Some of Cohen’s plays have been produced by prominent European theaters such as Schauspielhaus Zurich (in cooperation with Swiss National Radio); Kulturfabrik Kampnagel, Hamburg; Hackesches Hof Theater, Berlin; Theaterhaus Gessnerallee, Zurich and Theater Freiburg, Freiburg i.B., Germany. Among Cohen’s recent works are Only a Complete Disaster Can Save Us Now—the latter about the economy, a subject familiar to Cohen from his days at the Harvard Business School.
The playwright David Mamet makes a living out of being provocative, in and out of the theater, and expects, no demands, his audience to work very hard. One can argue that any attempt at stimulating a discussion about race in this country is better than no attempt. Engaging whites in this discussion means confronting shame, guilt and fear of one’s true character being exposed. Mamet’s play, Race, does just that, challenging one’s moral compass, creating conflict among the closest of friends, and leaving one unnerved.
The story is simple. A wealthy, white man is accused of raping a black woman and seeks legal representation from a law firm that will get him off and possibly absolve his soul. It plays as a who done it. And one can easily get caught up in the forensics of the storyline; did he/didn’t he, did she/didn’t she? But, in reality, it doesn’t really matter. It reminds me of the OJ verdict. You knew he was guilty but for some there was a perverse gratification in knowing that for once capitalism helped free a black man rather than incarcerate him. You see, truth doesn’t matter because everyone lies in one way or another.
Like all of Mamet’s productions, the characters drive the plot. Jack (Ken Cheeseman), the white attorney who always needs to be the smartest person in the room, Henry (Cliff Odle), the black attorney who seeks fame and fortune while knowing he is playing in an arena that is wrought with mine fields, Susan (Miranda Craigwell), the black law intern who by circumstance of her race, gender and powerless position at the firm, seeks to level the playing field, and, Charles (Patrick Shea), the alleged rapist who doesn’t know if he wants to play the victim or seek redemption.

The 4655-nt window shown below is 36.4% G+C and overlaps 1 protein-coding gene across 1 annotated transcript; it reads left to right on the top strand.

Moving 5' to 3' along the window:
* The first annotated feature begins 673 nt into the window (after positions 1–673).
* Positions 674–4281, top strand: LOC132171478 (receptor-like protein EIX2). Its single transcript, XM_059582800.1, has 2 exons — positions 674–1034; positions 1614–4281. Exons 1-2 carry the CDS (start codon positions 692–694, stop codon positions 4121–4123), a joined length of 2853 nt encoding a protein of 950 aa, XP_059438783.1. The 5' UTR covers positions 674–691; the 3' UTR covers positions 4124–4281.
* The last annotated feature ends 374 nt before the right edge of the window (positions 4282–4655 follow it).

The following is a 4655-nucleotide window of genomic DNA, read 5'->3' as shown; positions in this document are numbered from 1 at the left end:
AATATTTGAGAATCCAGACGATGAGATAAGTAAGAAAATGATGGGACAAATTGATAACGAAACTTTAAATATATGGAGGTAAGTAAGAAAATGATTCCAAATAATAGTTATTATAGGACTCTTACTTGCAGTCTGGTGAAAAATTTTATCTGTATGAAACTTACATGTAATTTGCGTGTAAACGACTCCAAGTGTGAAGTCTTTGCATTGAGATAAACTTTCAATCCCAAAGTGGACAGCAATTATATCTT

Under the astute and thoughtful direction of Robert Walsh, with a set design by Janie E. Howland and lighting by Scott Pinkney that is as effectively subtle as the language is harsh, the actors rely entirely on Mamet’s words which they deliver with commitment and reverence to the poetry of his work. The ensemble cast play off each other well, a concerto in motion, and tries to bring some modicum of humanity to the characters that Mamet tries his best to sabotage through his cynicism about the human spirit.
Mamet never can be accused of knowing how to write women characters. The word misogynist gets bandied around when trying to figure out what makes Mamet tick. So it is no wonder that Ms. Craigwell has the more difficult task of breathing life into Susan. But she succeeds in maintaining Susan’s stoicism until the climax, when the underlying rage in the play explodes. I felt she was kind of a heroine, my husband was leaning toward a sociopath. There lies the rub. It also appears to be a little more than a coincidence that the other two women (invisible on stage but nonetheless pivotal) were the alleged victim of the rape who the lawyers plot to vilify and the hotel maid who, because she gives damning testimony, must be half-literate and illegal and must be “murdered” on the stand.
Mamet is actually quite clever. He uses his status and power of a revered playwright to deliver half truths, innuendo, archaic notions and uninformed generalizations, all seen through the lens of a wealthy, educated, white man. And yet, he denies his validity and culpability in the first scene with Henry and Charles. Henry: “Do you know what you can say? To a black man. On the Subject of race? Charles: Nothing.” Mamet then reminds us again later in the play just in case we missed his ironic calculation with Jack’s statement to Susan, “I know. There is nothing. A white person. Can say to a black person. About race. Which is not both incorrect and offensive.” It was probably a good decision by Spike Lee to pass on Mamet’s screenplay for Malcolm X.